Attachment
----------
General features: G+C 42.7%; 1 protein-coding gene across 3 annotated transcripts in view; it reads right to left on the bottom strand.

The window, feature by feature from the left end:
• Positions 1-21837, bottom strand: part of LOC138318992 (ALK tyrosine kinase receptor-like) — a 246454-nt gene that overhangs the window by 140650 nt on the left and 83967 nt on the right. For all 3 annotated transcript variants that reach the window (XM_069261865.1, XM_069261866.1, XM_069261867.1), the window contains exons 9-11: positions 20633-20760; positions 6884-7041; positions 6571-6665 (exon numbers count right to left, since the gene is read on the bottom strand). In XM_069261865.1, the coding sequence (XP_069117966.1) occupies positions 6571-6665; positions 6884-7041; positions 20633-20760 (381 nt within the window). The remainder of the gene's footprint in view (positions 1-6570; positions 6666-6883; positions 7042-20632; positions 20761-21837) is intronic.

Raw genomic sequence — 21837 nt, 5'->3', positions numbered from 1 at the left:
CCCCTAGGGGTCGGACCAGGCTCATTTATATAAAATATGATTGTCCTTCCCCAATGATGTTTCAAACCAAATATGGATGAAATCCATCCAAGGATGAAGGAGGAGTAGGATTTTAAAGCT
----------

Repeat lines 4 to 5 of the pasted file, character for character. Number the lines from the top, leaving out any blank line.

Raw genomic sequence — 21837 nt, 5'->3', positions numbered from 1 at the left:
CCCCTAGGGGTCGGACCAGGCTCATTTATATAAAATATGATTGTCCTTCCCCAATGATGTTTCAAACCAAATATGGATGAAATCCATCCAAGGATGAAGGAGGAGTAGGATTTTAAAGCT